Bronchoscopic techniques — The main bronchoscopic techniques that are used to obtain diagnostic material from pulmonary nodules include:

Conventional bronchoscopic-guided transbronchial biopsy (TBB)

Bronchoscopic-transbronchial needle aspiration (bronchoscopic-TBNA)

Radial endobronchial ultrasound-guided transbronchial biopsy (R-EBUS-guided TBB)

Navigation guided transbronchial biopsy  

Because these modalities biopsy nodules via the airway and are most often performed under conscious sedation, they are preferred for patients who have nodules that are close to a patent airway and for those in whom the risk of complications from surgery or transthoracic needle biopsy is high. Among the bronchoscopic modalities, radial EBUS-guided TBB and navigation-guided TBB are the preferred procedures, when local expertise is available. Conventional bronchoscopic-TBNA or TBB are alternatives when radial EBUS and navigation are not available.

R-EBUS has a diagnostic sensitivity of 73 to 85 percent for larger, centrally-located lesions, which declines for nodules <20 mm (71 percent), particularly those that are peripherally located (56 percent) [104-106]. Considerable variation exists among centers and operators. However, these data are largely extrapolated from studies of patients with lung cancer and also included patients with visible airway lesions (ie, not a true incidental pulmonary nodule). The indications and complications of EBUS and its value in the diagnosis of suspected non-small cell lung cancer (NSCLC) are discussed separately. (See "Endobronchial ultrasound: Indications, contraindications, and complications" and "Endobronchial ultrasound: Technical aspects" and "Procedures for tissue biopsy in patients with suspected non-small cell lung cancer", section on 'Endobronchial ultrasound' and "Transbronchial needle aspiration", section on 'Lung nodules or masses'.)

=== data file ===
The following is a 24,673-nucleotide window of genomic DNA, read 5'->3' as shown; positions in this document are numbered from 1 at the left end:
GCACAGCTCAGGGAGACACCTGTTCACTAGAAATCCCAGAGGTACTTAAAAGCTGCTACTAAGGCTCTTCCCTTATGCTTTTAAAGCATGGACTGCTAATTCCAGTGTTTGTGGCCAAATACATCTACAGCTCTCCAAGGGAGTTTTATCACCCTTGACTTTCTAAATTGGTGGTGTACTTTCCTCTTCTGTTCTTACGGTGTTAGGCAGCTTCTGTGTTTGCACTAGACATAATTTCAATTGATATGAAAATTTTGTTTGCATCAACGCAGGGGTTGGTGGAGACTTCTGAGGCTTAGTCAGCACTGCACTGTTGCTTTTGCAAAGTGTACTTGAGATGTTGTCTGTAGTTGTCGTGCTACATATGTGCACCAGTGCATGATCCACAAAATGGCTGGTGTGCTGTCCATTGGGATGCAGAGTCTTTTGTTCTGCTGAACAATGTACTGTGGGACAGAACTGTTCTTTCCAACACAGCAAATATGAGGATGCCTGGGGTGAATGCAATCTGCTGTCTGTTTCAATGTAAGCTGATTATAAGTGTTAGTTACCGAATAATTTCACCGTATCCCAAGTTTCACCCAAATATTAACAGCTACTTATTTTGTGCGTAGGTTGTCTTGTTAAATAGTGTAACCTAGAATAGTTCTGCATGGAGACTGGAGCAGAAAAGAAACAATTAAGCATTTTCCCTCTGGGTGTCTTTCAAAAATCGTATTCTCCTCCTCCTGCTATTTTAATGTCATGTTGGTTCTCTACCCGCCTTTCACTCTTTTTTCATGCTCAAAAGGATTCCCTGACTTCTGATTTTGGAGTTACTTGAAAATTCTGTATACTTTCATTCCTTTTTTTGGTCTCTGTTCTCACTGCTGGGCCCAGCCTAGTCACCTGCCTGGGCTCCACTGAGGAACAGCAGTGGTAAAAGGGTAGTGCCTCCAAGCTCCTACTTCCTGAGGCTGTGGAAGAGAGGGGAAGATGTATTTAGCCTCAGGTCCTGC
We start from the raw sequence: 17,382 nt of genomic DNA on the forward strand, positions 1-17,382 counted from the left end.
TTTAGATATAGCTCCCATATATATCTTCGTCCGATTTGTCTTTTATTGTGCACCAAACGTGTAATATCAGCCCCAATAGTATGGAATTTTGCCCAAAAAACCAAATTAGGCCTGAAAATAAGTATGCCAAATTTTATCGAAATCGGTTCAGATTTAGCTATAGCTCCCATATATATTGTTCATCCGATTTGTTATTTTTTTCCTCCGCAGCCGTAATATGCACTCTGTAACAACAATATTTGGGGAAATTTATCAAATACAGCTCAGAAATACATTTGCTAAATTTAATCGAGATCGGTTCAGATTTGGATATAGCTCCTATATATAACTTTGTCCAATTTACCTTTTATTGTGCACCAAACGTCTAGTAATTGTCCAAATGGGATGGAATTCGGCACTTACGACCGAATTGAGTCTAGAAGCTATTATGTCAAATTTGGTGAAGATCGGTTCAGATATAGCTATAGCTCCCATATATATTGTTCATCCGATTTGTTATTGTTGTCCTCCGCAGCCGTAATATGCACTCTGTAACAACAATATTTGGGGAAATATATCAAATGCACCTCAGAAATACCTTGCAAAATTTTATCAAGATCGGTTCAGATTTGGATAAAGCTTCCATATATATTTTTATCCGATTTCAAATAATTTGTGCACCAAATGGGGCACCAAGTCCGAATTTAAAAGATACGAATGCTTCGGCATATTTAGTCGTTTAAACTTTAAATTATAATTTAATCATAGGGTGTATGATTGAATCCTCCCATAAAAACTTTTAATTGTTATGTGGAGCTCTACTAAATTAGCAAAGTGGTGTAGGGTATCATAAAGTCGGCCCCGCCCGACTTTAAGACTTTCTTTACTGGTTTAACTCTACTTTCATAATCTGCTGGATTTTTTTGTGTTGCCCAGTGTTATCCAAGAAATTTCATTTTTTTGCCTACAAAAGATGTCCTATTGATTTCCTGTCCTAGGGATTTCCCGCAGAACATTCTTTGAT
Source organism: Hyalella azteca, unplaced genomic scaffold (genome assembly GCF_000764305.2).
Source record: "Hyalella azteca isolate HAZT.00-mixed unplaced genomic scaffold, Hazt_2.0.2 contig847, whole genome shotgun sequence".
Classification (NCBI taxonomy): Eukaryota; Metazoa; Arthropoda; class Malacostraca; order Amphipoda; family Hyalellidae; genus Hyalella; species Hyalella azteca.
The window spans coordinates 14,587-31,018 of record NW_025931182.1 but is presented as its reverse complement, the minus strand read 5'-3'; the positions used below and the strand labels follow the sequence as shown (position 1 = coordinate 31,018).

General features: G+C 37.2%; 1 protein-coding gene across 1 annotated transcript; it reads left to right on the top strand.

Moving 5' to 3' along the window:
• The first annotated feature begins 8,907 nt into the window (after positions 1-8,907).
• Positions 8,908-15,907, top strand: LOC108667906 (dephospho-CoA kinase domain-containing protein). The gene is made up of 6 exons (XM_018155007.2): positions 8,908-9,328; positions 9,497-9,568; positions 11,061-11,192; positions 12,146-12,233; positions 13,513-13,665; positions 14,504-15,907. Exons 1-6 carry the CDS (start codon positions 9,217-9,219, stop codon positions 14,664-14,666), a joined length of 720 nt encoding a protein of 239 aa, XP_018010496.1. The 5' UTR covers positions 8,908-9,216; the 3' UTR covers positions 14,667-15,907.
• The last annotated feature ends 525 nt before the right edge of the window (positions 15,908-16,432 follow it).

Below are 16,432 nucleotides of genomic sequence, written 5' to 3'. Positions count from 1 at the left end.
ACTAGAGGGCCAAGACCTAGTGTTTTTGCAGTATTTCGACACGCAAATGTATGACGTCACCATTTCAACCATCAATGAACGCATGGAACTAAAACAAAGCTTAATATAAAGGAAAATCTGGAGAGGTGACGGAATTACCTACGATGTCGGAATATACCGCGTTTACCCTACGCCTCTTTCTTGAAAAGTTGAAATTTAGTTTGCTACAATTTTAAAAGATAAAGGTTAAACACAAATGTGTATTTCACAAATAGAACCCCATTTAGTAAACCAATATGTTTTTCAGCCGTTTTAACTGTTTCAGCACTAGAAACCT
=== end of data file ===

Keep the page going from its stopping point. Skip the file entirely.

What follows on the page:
Conventional bronchoscopic TBB or TBNA has a reported sensitivity for the diagnosis of lung cancer that ranges from 65 to 88 percent, with the highest sensitivity for large, central lesions and lower rates for peripheral nodules (>2 cm: 63 percent; <2 cm: 34 percent) [106,107]. Although the less invasive methods of obtaining tissue (washing, lavage, or brush) can occasionally be diagnostic of malignancy, they are unlikely to obtain enough material for immunohistochemical or genetic analysis for a benign diagnosis. The indications and complications of conventional bronchoscopy and its value in the diagnosis of suspected NSCLC are discussed separately. (See "Flexible bronchoscopy in adults: Indications and contraindications" and "Flexible bronchoscopy in adults: Overview" and "Procedures for tissue biopsy in patients with suspected non-small cell lung cancer", section on 'Conventional bronchoscopy'.)

Navigational bronchoscopy techniques have greater diagnostic sensitivity for peripheral nodules when compared with conventional bronchoscopy. The details of navigational bronchoscopy are discussed separately. (See "Image-guided bronchoscopy for biopsy of peripheral pulmonary lesions".)

R-EBUS and navigational bronchoscopy are superior to conventional bronchoscopy for the diagnosis of lung malignancies [104-106]. Their comparative performance for specific benign diagnoses is unknown but likely to also be superior to conventional bronchoscopy. However, for both procedures, high operator proficiency and multiple passes with rapid onsite cytologic evaluation (ROSE) may enhance the diagnostic accuracy [108-113].

A nondiagnostic or negative transbronchial needle aspirate does not rule out malignancy. Further evaluation of patients with these findings must weigh the benefits of diagnostic certainty against the risks of surgical resection.